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Clay Coppedge

Texas | Columns | "Letters from Central Texas"

The Long Gone
Texon Oilers

by Clay Coppedge

In 1923 a former scout and lease man for the Standard Oil Company named Levi Smith became president of the newly formed Big Lake Oil Company and helped oversee development of the Big Lake oilfield in west Texas, which included the Santa Rita No. 1 well owned by the University of Texas. Big Lake blossomed into a going enterprise with some 1,200 employees, enough for Smith to build his own town and name it Texon in honor of the Texon Oil and Land Company, driller of the fabled Santa Rita No. 1.

Smith was a veteran of the oilfields who had seen firsthand the debauchery and depravity of typical oilfield towns and wanted no part of it in his town. In lieu of saloons, bordellos and gambling halls, Texon offered a grade school, a church, a hospital, theaters, a golf course, tennis courts, an icehouse, a swimming pool and other amenities uncommon to normally rough and rowdy oilfield towns. The oil industry touted Texon as a sterling example of a well-ordered community and offered it as an example of the benevolent nature of oil companies toward their employees.

Levi Smith was quite a baseball fan too, and he sponsored a semi-pro team composed of company employees. The Texon Oilers consisted of company employees along with college and semi-pro players who needed a job. Smith hired them to work for his oil company and play for his baseball team against other West Texas teams from Big Lake, San Angelo, Alpine, Fort Stockton, and Santa Rita. You could call it semipro ball or you could call it pro ball and you could make a case either way.

Then, as now, the teams that spent the most money on acquiring good players could usually be counted on to win the most games. The Oilers won a lot of games, including a 16-state championship sponsored by a Denver newspaper.

The Oilers also played well-known Texas teams like the Fort Worth Cats and touring teams like the House of David, comprised of long-haired and bearded members of the Israelite House of David commune in Benton Harbor, Michigan. The House of David teams won a lot more games than converts but they lost to the Texon Oilers in 1934, their first loss in two years. Notorious spitballer Snipe Conley, who won more than 200 games in 12 years in the Texas League, managed the Texon Oilers from 1929 through 1932.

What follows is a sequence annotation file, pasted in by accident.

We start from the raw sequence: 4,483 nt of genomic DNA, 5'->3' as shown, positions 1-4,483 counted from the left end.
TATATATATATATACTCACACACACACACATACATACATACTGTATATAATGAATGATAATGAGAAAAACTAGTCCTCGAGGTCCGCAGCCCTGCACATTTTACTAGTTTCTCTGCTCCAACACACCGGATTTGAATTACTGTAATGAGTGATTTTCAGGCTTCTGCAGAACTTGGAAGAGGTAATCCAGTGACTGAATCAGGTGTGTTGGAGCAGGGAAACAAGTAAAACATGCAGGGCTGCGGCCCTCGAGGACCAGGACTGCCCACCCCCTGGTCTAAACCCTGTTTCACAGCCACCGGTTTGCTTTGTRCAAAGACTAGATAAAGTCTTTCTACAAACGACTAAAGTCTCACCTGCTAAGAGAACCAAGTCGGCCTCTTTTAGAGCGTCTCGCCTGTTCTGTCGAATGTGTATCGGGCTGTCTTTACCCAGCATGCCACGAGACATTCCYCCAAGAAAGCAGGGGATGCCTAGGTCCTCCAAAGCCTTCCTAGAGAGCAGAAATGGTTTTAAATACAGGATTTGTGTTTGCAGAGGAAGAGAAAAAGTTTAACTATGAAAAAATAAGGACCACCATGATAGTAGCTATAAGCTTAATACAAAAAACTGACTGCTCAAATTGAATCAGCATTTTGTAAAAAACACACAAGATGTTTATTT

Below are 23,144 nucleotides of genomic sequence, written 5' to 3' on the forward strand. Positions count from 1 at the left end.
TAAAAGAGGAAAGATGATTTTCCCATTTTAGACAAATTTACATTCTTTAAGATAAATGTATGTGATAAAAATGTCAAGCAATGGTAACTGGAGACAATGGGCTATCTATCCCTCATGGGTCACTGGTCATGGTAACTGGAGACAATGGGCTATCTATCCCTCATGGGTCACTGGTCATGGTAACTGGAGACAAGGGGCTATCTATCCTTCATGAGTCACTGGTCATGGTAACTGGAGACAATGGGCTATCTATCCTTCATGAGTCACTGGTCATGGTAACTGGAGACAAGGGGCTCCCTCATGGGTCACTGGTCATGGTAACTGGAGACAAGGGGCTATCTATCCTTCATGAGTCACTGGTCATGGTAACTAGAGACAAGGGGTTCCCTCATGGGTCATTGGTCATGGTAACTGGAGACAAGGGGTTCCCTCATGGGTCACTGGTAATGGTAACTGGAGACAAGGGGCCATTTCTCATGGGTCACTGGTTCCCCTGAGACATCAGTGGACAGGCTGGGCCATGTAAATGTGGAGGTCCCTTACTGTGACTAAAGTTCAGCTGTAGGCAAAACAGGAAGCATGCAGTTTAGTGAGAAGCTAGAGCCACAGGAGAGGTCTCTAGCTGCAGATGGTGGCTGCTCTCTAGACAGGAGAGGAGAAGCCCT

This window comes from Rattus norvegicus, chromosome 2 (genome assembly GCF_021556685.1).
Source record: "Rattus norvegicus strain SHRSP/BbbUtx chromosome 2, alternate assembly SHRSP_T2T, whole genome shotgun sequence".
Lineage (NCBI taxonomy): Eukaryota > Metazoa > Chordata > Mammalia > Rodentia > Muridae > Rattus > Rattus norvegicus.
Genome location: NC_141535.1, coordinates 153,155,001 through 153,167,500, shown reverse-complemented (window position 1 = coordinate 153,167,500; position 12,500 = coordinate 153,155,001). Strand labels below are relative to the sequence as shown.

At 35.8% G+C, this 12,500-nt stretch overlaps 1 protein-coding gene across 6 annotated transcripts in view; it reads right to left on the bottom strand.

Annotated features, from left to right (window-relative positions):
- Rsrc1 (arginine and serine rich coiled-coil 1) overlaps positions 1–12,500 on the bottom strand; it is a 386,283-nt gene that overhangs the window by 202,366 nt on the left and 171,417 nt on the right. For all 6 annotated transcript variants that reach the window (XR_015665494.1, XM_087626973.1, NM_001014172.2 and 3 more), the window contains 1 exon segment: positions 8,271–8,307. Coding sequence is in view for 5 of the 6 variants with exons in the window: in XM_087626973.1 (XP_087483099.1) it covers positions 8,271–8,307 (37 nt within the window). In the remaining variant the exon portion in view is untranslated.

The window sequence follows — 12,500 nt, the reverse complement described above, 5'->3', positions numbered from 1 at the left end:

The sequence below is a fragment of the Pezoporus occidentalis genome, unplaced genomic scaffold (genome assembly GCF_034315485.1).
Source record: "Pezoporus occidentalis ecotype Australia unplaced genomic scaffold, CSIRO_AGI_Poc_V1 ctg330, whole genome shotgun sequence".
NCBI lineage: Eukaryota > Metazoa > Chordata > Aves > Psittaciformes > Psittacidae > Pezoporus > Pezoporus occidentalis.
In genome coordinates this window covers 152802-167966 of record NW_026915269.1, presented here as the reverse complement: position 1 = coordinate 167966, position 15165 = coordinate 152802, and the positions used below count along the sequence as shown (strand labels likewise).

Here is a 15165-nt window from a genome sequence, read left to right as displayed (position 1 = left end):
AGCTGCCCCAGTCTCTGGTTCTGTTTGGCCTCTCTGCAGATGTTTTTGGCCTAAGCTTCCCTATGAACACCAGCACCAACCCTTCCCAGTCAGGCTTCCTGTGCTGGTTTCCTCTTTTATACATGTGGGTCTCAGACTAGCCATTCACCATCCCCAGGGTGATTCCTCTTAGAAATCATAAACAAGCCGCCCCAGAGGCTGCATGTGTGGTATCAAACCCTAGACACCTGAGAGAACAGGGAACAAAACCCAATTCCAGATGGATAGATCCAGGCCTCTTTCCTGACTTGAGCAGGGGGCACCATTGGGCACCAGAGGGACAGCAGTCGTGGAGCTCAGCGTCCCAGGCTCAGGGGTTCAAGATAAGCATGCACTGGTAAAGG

Texon won the All-West Texas pennant from 1933 through 1935 and the Permian Basin League championship in 1939. The team disbanded during World War II and never quite made it back to the diamond. Snipe Conley tried to revive the team in the mid-1950s to no avail, but the team would be reborn, at least in spirit, with the Plymouth Oilers.

The Plymouth Oil Company was a sister company of Big Lake and operated in South Texas on the Walder Ranch north of Sinton in San Patrico County. Several former Texon Oilers working for Plymouth formed the Sinton Eagles and competed in the Coastal Bend Semi-Pro League.

Mike Griffin, an executive with Plymouth Oil and a former business manager of the Texon Oilers, bought the Sinton team, built a ballpark at the Farm Labor Center south of town, and changed the name of the team to the Plymouth Oilers. He installed 100-foot towers, each with 24 lights, and opened the 1950 season "under the lights" against the Houston Buffs of the Texas League. Night games weren't unheard of in those days but were still a novelty. A regular season major league game wouldn't be played under the lights for another five years.

In 1958 the Plymouth Oil Company, citing economic reason, discontinued its support of the Oilers and the team disbanded. The Marathon Oil Company eventually bought Plymouth but the ball game was over. The oilfield wasn't what it used to be, and the old semipro ball fields and boom towns were abandoned.

The Marathon Oil Company purchased the property where the once booming town of Texon was located and where fewer than 100 people still hung on. Marathon closed the town in 1962. All that remains of the once thriving town are a few abandoned structures, crumbling foundations, and the well—preserved remains of Santa Rita No. 1. The crack of the bat, the roar of the crowd, and the Texon Oilers are long gone.

Clay Coppedge
"Letters from Central Texas" October 12, 2022 column

Clay Coppedge's "Letters from Central Texas"

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  • El Diablo gets his due 8-10-22
  • Those Desolate Icarians 7-8-22
  • Boy With X-Ray Eyes 6-8-22
  • Woody Guthrie and the End of the World 5-15-22

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